Barclays customers have become alarmingly concerned after receiving letters informing them with a month’s notice that their overdraft limit is to be removed as they have not used it for 12 months.

The issue with this is that many of these customers were relying on the overdraft in case they can no longer afford their bills – taking into account the inflation rate which is estimated to hit 13% by the end of the year, energy bills are tripling, oil prices are still through the roof (mainly due to government taxes), and just overall our economy is in a severe state of decay.

There are arguments for both sides however, on the one hand, people spending money they don’t have is a part of how we ended up in a recession in 2008, but conversely, if you sign up to a bank because of their overdraft plan and you’re counting on using that money if things go belly up, do the banks really have that right to rip it away from you? And if this country is going in the same direction as China, Vietnam, or even Lebanon, is this a start to the cashless society? Where can the banks refuse you access to your savings? We can only assume, but it does look like it, especially after the past few years.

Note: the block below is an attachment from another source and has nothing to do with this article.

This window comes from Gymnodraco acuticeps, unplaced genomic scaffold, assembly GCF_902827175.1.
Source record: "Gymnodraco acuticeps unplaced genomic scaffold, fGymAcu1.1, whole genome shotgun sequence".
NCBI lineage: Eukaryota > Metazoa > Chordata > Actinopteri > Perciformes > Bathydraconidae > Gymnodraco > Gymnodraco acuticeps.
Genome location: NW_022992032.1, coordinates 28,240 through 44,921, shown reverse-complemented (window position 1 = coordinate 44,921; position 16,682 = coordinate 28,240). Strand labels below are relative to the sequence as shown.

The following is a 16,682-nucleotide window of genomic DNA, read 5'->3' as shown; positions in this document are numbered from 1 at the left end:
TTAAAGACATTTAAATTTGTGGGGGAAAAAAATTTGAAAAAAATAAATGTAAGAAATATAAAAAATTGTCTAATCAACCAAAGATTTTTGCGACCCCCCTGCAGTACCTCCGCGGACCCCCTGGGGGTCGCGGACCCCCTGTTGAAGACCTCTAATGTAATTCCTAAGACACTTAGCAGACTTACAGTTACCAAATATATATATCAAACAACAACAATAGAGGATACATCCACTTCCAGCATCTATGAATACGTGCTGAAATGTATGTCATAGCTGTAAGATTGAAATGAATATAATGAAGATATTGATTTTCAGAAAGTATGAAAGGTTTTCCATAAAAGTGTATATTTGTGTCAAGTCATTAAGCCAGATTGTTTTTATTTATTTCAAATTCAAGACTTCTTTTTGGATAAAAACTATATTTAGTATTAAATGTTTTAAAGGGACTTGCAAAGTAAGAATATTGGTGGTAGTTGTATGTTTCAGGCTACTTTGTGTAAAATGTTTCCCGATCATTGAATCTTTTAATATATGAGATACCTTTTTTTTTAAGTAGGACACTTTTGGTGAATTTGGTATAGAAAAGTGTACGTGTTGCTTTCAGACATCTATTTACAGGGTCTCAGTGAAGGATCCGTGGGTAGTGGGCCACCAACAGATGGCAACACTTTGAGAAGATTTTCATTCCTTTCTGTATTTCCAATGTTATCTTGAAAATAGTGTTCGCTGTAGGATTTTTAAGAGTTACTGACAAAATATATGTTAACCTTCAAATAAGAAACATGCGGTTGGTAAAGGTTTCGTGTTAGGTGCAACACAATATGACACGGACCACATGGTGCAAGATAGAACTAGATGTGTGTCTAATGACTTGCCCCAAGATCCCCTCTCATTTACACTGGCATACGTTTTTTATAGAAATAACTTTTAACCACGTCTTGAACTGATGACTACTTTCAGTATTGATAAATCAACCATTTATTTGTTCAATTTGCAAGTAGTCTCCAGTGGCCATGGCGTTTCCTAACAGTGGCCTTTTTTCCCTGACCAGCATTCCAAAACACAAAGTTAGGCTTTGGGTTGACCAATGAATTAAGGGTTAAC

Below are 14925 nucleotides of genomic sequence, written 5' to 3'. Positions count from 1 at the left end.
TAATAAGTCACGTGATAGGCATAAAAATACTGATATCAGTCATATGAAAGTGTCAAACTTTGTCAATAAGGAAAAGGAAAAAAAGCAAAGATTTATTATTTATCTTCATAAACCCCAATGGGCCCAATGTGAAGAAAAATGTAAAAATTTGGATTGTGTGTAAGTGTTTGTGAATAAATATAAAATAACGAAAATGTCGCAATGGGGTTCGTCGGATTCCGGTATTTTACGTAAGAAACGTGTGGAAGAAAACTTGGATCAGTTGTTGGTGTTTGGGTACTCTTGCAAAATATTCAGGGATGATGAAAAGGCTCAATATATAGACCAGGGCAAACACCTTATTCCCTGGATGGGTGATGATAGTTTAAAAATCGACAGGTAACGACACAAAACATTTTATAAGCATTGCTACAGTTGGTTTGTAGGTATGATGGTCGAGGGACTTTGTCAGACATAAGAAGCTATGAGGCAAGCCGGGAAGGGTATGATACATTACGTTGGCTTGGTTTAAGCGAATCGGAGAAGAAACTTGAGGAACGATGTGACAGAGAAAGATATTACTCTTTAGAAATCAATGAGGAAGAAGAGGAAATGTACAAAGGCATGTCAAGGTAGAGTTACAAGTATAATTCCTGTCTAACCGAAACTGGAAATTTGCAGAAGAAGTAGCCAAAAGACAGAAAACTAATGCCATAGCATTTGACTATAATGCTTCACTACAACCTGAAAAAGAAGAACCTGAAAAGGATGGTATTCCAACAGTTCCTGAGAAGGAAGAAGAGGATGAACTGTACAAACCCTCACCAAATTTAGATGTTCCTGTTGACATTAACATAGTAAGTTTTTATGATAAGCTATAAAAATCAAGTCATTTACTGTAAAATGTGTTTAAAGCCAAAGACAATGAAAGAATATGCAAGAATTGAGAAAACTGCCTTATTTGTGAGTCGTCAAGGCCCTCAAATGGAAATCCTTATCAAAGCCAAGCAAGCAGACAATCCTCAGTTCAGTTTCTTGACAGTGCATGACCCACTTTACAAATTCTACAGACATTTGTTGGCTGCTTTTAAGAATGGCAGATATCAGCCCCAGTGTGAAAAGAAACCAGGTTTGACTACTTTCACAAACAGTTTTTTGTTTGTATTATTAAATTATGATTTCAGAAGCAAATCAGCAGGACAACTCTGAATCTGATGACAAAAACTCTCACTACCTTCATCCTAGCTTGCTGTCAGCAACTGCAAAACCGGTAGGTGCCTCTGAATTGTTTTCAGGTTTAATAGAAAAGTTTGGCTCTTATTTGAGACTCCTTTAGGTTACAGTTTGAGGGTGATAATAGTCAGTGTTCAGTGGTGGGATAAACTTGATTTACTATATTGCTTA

A worried customer told the Guardian, “I asked if they could just reduce it to £400 as I wanted it as a safety cushion in case of account issues, and spent 40 minutes providing all my financial information, including my income and a very detailed breakdown of expenditure.” He further adds, “I have just received a text to tell me that my request was not accepted, and it will be removing all my overdraft facility. I really cannot understand why they are pushing customers away.”

Is it really an accident that in the news constantly they are fear mongering about climate change, monkeypox, and this cost of living crisis? Something big is on the horizon.

1 Comment

  1. “Where can the banks refuse you access to your savings?”



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